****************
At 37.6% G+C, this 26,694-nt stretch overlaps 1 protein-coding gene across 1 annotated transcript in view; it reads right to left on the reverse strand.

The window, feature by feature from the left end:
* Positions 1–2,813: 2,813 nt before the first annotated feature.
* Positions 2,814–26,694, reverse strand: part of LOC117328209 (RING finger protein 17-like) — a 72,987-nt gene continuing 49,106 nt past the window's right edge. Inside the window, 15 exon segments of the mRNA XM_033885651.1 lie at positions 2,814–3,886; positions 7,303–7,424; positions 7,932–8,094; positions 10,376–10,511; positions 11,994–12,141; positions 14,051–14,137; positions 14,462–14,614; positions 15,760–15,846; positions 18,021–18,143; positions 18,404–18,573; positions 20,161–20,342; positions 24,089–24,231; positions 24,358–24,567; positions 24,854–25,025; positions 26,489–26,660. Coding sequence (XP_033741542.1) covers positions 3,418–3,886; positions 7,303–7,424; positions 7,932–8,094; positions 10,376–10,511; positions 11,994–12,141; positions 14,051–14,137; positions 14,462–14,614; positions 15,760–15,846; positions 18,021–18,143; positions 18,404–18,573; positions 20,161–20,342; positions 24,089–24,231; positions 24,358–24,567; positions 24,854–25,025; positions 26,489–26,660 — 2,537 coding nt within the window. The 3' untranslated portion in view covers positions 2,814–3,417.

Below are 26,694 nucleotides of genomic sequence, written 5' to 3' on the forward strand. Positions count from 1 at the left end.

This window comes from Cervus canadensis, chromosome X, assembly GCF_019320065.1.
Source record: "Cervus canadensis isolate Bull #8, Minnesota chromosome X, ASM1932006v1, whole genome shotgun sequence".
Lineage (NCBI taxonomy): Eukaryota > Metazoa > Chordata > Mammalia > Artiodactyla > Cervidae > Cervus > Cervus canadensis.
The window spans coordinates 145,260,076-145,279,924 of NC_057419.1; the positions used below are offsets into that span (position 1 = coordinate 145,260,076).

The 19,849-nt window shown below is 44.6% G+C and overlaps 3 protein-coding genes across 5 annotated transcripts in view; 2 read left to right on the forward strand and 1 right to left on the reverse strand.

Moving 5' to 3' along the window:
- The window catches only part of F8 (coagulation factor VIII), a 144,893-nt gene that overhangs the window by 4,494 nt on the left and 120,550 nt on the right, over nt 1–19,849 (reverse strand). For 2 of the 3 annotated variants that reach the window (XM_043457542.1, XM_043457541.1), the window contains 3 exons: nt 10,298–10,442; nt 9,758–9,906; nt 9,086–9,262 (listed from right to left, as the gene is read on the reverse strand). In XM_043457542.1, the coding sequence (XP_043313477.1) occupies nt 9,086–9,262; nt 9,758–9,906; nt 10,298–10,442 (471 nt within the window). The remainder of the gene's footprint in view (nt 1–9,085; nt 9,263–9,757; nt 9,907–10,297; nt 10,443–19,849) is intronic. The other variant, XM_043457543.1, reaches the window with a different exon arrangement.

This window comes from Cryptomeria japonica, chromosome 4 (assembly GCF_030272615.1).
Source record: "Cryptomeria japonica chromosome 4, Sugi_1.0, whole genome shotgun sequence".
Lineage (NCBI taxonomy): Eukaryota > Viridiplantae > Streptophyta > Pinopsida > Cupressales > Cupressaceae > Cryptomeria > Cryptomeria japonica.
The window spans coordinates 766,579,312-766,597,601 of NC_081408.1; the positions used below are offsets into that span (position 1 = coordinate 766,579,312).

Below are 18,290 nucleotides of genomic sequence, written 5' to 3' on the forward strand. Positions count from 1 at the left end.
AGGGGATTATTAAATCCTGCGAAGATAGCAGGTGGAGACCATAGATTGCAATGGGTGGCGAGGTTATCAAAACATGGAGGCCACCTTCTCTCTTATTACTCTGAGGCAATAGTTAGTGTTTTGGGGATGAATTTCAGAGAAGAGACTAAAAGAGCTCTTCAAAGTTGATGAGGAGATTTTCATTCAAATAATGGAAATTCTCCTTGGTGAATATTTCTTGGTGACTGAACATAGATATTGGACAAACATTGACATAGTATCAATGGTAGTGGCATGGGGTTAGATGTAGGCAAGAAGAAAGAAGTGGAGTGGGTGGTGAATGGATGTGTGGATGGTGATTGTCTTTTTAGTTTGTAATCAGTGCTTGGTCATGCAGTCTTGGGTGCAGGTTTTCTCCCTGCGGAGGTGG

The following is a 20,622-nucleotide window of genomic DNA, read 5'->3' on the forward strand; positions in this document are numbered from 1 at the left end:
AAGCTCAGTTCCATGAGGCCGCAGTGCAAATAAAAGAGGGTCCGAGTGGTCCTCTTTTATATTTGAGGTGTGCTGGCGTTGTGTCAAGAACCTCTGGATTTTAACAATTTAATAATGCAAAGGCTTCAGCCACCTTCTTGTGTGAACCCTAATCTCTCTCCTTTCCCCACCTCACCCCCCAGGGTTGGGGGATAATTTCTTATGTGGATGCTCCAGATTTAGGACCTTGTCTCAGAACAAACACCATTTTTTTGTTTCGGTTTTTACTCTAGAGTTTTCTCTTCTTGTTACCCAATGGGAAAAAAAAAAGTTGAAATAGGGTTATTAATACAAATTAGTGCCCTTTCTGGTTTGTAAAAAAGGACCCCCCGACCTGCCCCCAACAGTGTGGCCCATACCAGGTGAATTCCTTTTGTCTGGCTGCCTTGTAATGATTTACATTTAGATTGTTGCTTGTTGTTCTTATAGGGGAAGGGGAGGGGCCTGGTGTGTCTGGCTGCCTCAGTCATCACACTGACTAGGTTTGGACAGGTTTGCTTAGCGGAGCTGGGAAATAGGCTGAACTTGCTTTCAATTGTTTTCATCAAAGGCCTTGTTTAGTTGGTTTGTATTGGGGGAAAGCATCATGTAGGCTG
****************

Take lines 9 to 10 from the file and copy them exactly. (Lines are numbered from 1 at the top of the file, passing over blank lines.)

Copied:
The window spans coordinates 145,260,076-145,279,924 of NC_057419.1; the positions used below are offsets into that span (position 1 = coordinate 145,260,076).

The 19,849-nt window shown below is 44.6% G+C and overlaps 3 protein-coding genes across 5 annotated transcripts in view; 2 read left to right on the forward strand and 1 right to left on the reverse strand.